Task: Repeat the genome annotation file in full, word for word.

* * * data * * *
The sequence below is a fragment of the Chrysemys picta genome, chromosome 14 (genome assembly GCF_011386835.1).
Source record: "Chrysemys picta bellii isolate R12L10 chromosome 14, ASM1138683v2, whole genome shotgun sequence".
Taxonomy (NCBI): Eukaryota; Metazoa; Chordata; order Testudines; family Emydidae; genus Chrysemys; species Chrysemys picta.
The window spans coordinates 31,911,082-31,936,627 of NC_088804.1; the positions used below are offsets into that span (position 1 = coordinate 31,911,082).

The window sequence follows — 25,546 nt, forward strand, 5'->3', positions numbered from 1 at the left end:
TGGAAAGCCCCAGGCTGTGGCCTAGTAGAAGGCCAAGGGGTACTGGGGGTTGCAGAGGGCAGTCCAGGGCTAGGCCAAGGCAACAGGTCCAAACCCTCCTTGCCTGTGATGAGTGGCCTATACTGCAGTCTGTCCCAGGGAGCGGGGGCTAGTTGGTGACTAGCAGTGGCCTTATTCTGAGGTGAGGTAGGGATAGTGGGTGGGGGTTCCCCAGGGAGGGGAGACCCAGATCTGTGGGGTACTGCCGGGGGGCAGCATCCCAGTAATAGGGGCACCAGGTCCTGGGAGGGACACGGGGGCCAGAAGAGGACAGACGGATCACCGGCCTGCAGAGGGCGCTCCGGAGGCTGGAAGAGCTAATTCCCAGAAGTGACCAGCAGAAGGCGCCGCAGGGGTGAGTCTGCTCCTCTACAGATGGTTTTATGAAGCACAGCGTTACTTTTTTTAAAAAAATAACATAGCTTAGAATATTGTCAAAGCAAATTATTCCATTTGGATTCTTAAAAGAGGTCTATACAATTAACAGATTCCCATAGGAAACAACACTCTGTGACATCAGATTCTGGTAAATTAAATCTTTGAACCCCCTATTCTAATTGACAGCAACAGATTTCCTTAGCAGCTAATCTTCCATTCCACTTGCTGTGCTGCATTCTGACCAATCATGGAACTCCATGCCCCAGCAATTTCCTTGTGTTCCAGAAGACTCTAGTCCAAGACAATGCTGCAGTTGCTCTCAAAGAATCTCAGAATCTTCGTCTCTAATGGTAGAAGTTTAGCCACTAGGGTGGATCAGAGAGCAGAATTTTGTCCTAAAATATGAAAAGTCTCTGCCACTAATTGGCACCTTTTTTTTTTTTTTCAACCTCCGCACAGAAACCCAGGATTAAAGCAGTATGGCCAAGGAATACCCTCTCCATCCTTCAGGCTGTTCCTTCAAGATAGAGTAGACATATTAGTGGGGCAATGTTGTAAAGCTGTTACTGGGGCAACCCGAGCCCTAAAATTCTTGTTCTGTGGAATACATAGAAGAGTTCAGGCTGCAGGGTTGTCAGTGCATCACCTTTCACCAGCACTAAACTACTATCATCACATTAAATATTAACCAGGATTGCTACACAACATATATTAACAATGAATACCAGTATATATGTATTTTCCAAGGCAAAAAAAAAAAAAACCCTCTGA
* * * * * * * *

The sequence below is a fragment of the Chrysemys picta genome, chromosome 14 (genome assembly GCF_011386835.1).
Source record: "Chrysemys picta bellii isolate R12L10 chromosome 14, ASM1138683v2, whole genome shotgun sequence".
Taxonomy (NCBI): Eukaryota; Metazoa; Chordata; order Testudines; family Emydidae; genus Chrysemys; species Chrysemys picta.
The window spans coordinates 31,911,082-31,936,627 of NC_088804.1; the positions used below are offsets into that span (position 1 = coordinate 31,911,082).

The window sequence follows — 25,546 nt, forward strand, 5'->3', positions numbered from 1 at the left end:
TGGAAAGCCCCAGGCTGTGGCCTAGTAGAAGGCCAAGGGGTACTGGGGGTTGCAGAGGGCAGTCCAGGGCTAGGCCAAGGCAACAGGTCCAAACCCTCCTTGCCTGTGATGAGTGGCCTATACTGCAGTCTGTCCCAGGGAGCGGGGGCTAGTTGGTGACTAGCAGTGGCCTTATTCTGAGGTGAGGTAGGGATAGTGGGTGGGGGTTCCCCAGGGAGGGGAGACCCAGATCTGTGGGGTACTGCCGGGGGGCAGCATCCCAGTAATAGGGGCACCAGGTCCTGGGAGGGACACGGGGGCCAGAAGAGGACAGACGGATCACCGGCCTGCAGAGGGCGCTCCGGAGGCTGGAAGAGCTAATTCCCAGAAGTGACCAGCAGAAGGCGCCGCAGGGGTGAGTCTGCTCCTCTACAGATGGTTTTATGAAGCACAGCGTTACTTTTTTTAAAAAAATAACATAGCTTAGAATATTGTCAAAGCAAATTATTCCATTTGGATTCTTAAAAGAGGTCTATACAATTAACAGATTCCCATAGGAAACAACACTCTGTGACATCAGATTCTGGTAAATTAAATCTTTGAACCCCCTATTCTAATTGACAGCAACAGATTTCCTTAGCAGCTAATCTTCCATTCCACTTGCTGTGCTGCATTCTGACCAATCATGGAACTCCATGCCCCAGCAATTTCCTTGTGTTCCAGAAGACTCTAGTCCAAGACAATGCTGCAGTTGCTCTCAAAGAATCTCAGAATCTTCGTCTCTAATGGTAGAAGTTTAGCCACTAGGGTGGATCAGAGAGCAGAATTTTGTCCTAAAATATGAAAAGTCTCTGCCACTAATTGGCACCTTTTTTTTTTTTTTCAACCTCCGCACAGAAACCCAGGATTAAAGCAGTATGGCCAAGGAATACCCTCTCCATCCTTCAGGCTGTTCCTTCAAGATAGAGTAGACATATTAGTGGGGCAATGTTGTAAAGCTGTTACTGGGGCAACCCGAGCCCTAAAATTCTTGTTCTGTGGAATACATAGAAGAGTTCAGGCTGCAGGGTTGTCAGTGCATCACCTTTCACCAGCACTAAACTACTATCATCACATTAAATATTAACCAGGATTGCTACACAACATATATTAACAATGAATACCAGTATATATGTATTTTCCAAGGCAAAAAAAAAAAAAACCCTCTGA